AirDrop bugs expose Apple users' email addresses, phone numbers
A team of academics from a German university said it discovered two vulnerabilities that can be abused to extract phone numbers and email addresses from Apple's AirDrop file transfer feature.
The two bugs reside in the authentication process during the initial phase of an AirDrop connection, where devices try to discover each one another and determine if they belong to users who know each other (by checking if a device/user's phone number is in the other device's contacts list).
Under the hood, the Apple devices exchange AWDL (Apple Wireless Direct Link) packets that contain information about the devices and their owners, such as technical specs and personal data, including phone numbers, Apple IDs, or email addresses.
To protect the data from being intercepted, Apple scrambles these details with a SHA256 hashing function.
But academics from the Technical University of Darmstadt in Germany said that if AirDrop is enabled on an Apple system, the device broadcasts these discovery packets in all directions and at all times.
A threat actor in close physical proximity (Bluetooth range) to a target can use an off-the-shelve WiFi card to intercept these messages and then crack parts of the hashed data to recover various personal details.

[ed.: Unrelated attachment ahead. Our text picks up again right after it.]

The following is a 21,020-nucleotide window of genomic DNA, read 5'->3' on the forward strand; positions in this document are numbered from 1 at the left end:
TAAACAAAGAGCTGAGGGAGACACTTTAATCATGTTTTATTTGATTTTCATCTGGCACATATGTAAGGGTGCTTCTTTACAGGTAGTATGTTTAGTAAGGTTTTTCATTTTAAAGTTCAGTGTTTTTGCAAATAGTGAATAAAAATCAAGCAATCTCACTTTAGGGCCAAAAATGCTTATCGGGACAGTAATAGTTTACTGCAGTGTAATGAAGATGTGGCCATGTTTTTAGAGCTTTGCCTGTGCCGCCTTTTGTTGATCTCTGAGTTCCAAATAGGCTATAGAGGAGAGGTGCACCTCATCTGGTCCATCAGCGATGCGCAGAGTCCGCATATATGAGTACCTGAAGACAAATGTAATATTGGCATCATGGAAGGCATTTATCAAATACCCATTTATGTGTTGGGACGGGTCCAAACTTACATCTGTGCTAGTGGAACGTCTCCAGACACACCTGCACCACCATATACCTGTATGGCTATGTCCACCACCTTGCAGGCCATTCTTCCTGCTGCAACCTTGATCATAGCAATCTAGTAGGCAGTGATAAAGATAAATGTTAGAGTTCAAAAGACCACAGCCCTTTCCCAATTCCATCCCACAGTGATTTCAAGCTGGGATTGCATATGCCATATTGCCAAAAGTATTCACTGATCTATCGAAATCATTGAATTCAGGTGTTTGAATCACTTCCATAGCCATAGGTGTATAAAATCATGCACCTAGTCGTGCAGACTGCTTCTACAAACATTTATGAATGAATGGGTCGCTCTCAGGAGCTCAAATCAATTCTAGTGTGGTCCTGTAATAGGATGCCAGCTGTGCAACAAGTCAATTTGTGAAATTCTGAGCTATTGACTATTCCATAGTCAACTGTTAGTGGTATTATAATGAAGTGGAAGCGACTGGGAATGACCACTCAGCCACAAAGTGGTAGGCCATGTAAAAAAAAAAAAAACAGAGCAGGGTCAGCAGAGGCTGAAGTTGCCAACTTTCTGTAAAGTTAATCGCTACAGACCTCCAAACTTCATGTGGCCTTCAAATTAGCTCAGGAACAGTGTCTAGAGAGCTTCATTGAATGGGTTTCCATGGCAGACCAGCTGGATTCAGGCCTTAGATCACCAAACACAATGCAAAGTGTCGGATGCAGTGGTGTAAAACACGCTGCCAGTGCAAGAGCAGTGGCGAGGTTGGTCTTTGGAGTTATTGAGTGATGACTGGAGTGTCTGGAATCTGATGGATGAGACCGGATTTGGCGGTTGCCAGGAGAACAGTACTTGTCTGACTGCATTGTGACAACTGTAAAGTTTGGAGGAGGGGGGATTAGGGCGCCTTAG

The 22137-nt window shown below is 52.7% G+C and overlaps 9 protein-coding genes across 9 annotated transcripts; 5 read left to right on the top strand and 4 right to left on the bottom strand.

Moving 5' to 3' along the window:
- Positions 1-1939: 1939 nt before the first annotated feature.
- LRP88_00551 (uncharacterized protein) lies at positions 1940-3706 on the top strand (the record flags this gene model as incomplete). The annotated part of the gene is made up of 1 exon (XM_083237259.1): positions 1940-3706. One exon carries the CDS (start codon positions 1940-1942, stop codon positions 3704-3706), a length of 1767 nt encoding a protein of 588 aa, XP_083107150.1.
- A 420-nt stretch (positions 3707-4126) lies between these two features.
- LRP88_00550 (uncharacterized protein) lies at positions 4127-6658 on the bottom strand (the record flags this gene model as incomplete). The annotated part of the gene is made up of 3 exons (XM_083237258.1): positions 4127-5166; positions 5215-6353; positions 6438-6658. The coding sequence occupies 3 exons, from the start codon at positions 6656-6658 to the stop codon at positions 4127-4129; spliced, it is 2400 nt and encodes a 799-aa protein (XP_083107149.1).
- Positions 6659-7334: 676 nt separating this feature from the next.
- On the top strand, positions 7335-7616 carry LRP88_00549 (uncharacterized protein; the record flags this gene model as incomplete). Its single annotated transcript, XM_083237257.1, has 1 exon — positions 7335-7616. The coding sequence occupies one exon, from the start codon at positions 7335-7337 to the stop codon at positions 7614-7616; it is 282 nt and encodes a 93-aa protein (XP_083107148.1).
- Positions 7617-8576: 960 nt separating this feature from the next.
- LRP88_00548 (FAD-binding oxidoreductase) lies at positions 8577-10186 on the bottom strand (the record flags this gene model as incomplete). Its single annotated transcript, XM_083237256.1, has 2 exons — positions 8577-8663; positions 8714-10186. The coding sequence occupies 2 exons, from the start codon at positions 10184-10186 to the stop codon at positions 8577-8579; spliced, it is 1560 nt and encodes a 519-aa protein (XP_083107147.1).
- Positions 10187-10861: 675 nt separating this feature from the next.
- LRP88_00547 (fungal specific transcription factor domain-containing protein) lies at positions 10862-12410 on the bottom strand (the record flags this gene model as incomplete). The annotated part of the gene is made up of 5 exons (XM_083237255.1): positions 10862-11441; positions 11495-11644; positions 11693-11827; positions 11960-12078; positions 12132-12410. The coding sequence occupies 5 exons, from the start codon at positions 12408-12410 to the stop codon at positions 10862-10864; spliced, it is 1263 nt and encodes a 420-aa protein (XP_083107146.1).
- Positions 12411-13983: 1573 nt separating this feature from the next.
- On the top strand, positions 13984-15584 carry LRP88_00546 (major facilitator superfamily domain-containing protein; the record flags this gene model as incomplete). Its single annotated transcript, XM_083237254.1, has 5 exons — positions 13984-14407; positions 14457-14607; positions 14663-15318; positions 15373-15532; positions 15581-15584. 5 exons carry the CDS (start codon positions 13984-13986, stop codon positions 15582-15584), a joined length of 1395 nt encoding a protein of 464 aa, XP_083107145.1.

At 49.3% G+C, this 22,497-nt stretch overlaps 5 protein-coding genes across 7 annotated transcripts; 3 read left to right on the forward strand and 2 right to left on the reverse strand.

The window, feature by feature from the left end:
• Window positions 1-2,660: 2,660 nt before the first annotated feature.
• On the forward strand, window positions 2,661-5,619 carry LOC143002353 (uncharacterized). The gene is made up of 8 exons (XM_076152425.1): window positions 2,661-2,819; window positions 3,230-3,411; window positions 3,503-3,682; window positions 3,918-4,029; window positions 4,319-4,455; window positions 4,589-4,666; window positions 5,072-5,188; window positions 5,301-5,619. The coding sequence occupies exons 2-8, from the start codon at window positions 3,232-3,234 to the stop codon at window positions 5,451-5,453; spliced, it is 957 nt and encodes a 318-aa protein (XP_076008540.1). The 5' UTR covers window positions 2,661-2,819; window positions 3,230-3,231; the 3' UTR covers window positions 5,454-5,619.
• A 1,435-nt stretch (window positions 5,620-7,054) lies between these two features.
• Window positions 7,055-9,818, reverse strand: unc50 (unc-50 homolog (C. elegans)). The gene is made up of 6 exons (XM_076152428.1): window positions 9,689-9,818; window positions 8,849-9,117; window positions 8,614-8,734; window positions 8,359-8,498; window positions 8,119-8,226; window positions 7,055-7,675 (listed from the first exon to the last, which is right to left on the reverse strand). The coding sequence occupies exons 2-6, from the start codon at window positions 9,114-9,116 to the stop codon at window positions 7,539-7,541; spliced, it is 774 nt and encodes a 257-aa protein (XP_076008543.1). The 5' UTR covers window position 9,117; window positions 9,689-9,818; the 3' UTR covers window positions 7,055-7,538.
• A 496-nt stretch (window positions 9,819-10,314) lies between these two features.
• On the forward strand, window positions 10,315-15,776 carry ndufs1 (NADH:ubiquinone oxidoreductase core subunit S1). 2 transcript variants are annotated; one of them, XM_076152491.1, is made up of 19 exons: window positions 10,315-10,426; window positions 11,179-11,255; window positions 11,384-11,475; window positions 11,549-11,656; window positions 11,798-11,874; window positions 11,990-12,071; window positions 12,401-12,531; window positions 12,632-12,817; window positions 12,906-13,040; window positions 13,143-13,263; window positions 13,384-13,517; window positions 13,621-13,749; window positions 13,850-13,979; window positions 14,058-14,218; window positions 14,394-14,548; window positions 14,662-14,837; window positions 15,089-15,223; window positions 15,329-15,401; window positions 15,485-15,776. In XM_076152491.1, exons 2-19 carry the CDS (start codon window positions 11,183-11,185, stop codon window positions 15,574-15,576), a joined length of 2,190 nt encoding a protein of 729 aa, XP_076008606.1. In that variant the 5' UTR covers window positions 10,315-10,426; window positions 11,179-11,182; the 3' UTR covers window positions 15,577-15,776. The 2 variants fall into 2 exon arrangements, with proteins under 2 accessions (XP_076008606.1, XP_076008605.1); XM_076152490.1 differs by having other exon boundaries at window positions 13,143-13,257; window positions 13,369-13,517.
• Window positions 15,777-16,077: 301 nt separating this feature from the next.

Apple has known of these issues since May 2019
In 2019, this research team published a first paper [PDF] where they described various methods to recover details from an AirDrop connection, such as phone status, WiFi status, OS version, buffer availability, and others.
Today, the same research team published a second paper [PDF] where they extended their original work to show how additional details like phone numbers and email addresses can also be recovered.
The research team said it notified Apple of their findings on two occasions, in May 2019 and October 2020, and even suggested a new custom PrivateDrop protocol to prevent these leakages, but have yet to receive an answer from Apple if the company plans to fix any of the reported problems.
More than 1.5 billion Apple devices currently support AirDrop connections. The issues most likely also impact AirPlay connections, which also use the AWDL protocol and similar discovery procedures.
Reached out via email, Apple did not wish to comment.
The Darmstadt team plans to present their findings later this year, in August, at the USENIX security conference.
is a cybersecurity reporter who previously worked at ZDNet and Bleeping Computer, where he became a well-known name in the industry for his constant scoops on new vulnerabilities, cyberattacks, and law enforcement actions against hackers.